So you have a broken bolt cant weld anything to it and it is flush to the surface of the block. No worries if you have the tools to do the job. Some people prefer drilling holes into bolts with a mag base drill and then using easy outs to extract the broken bolt. There are advantages and disadvantages to this. The advantage is if the bolt is not overly hard to turn you can farily easily use an easy out. If it is BALLS TIGHT then you risk the chance of breaking a hardened steel easy out inside an equally messed up bolt. If you do break the easy-out inside the bolt then you need to extract the peice by drilling or probing it with a dentist pick.
If you know the bolt is BALLS TIGHT then there are other options you can use. You can use left hand drill bits by using a centre punch you need to get dead centre of the bolt shaft from there you need to gradually increas the size of the drill bit. Eventually with a left hand drill bit the bolt will just walk out of the hole. If this does not happen then eventually you will wear the bolt so thin you can collapse it in the hole using a prick punch and a ballpeen hammer.
The other option you can use is drill the center of the the bolt and then use a die or pencil grinder and slowly move circles inside the shaft of the bolt. The end result will be you caving the bolt in with a hammer and a prick punch.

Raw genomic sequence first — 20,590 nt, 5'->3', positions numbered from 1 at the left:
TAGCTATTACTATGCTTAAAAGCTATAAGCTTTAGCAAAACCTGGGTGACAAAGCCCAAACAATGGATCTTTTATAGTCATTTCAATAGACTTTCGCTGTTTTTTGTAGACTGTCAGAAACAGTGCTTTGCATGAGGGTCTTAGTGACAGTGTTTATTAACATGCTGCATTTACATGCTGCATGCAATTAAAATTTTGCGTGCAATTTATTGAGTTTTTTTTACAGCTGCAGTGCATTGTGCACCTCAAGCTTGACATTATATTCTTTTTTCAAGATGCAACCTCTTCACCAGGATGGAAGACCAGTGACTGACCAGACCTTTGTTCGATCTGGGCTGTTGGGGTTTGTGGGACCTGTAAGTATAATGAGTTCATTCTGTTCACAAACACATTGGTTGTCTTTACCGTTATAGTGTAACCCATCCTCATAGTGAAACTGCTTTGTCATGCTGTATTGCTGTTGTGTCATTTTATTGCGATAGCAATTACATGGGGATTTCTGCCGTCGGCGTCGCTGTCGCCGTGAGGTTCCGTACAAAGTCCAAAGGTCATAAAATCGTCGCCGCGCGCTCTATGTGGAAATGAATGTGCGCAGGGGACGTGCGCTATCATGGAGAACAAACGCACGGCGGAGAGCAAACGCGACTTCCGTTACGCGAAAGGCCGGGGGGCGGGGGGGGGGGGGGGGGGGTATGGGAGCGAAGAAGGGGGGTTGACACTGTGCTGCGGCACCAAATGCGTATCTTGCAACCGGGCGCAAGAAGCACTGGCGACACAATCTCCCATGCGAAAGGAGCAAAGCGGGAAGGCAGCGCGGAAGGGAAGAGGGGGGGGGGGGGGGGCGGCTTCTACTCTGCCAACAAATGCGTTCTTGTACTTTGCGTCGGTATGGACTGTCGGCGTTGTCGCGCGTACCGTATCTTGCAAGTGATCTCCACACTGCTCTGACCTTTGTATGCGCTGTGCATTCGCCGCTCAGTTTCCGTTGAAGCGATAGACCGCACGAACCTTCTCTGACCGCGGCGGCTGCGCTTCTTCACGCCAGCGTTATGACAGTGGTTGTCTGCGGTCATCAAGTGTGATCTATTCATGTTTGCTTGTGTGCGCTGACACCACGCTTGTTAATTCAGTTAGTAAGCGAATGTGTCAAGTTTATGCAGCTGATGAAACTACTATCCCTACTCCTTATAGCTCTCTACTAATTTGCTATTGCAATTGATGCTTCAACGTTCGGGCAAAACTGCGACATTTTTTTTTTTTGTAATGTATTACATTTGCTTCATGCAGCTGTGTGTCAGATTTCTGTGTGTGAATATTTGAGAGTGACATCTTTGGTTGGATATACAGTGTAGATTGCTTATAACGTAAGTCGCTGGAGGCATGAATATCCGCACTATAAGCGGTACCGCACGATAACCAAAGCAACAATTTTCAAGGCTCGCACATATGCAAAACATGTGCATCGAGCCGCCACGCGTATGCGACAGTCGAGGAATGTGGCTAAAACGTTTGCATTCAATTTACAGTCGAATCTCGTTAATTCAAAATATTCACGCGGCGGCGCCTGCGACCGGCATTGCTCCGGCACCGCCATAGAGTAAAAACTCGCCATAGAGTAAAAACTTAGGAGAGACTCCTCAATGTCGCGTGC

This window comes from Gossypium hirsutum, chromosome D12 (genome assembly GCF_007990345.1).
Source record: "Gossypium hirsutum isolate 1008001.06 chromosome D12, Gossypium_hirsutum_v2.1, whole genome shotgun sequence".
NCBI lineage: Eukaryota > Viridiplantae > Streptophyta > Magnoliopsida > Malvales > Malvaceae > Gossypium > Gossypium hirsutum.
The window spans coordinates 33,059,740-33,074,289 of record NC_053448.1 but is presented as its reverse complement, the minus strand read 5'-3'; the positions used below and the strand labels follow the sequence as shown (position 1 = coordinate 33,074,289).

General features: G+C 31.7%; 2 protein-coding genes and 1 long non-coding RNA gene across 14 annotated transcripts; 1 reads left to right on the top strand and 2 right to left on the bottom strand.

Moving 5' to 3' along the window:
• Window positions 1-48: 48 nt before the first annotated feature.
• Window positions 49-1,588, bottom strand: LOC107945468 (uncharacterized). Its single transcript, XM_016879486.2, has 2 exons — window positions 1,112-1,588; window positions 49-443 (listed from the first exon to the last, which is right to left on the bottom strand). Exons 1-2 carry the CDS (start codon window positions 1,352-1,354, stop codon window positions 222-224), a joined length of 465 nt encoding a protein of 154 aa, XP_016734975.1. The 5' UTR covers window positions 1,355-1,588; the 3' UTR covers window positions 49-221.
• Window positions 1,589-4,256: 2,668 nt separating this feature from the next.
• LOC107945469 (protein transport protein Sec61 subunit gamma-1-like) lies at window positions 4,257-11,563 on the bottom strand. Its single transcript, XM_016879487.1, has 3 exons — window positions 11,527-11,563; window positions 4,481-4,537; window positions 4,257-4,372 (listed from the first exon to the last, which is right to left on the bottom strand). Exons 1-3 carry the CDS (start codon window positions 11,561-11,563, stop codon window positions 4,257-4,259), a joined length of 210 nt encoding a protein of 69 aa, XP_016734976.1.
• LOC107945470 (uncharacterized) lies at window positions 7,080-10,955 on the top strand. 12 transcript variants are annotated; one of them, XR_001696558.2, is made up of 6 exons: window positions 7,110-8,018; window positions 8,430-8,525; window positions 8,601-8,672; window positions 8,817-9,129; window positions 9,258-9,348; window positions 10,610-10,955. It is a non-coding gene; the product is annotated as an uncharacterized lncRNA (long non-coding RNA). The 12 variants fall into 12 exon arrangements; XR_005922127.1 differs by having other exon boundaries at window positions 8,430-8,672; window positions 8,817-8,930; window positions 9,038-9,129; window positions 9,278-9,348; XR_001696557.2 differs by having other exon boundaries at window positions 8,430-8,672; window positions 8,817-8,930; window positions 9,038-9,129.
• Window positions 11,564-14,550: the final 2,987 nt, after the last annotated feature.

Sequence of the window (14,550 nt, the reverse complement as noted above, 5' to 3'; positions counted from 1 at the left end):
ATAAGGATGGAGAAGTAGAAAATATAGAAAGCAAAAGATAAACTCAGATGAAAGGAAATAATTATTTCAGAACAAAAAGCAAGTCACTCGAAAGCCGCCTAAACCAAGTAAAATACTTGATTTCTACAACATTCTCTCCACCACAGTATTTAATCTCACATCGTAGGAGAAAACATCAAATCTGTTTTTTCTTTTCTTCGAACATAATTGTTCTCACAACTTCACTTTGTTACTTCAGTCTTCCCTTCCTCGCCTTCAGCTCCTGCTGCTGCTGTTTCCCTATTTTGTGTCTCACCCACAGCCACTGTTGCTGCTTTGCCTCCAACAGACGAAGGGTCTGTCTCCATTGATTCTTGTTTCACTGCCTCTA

When using your drilling and cutting tools I would suggest for FME purposes barrier off the area below where you are cutting and or drilling have a helper use a shop vac to suck up any shavings of cuttings as you work. put a high strength magnet near the bolt being worked on so to catch any shavings. Use a small pen magnet to remove any shavings or chips as your working I would suggest doing that periodically.
The removal of bolting from heli-coils are pretty much like removing any other bolting. The difficult thing about heli-coils are that they tend to make extracting corroded bolting a bit more difficult. For the most part if you use heat get the head of the bolt cherry red and then soon as the red turns black perform your impact extraction. If the heli-coil does start backing its way out with the bolt do not panick many times a heli-coil will back out slightly but not all the way. If a heli-Coil extracts itself less than a thread do not try pushing or putting the heli-coil back in the hole. Instead you can use a grinder with a wafer wheel and cut off the peice of the heli-coil protruding out of the flush hole. If the heli-coil does extract out of the hole more than a few threads you should consider a few optional guidlines. Does the heli-coil have one and a half 1+1/2 the thread diamater inside the hole. If this is true then cut off the portion that has backed out and you should be able to safely re-use the heli-coil. If it does not then you should find a replacement for the heli-coil.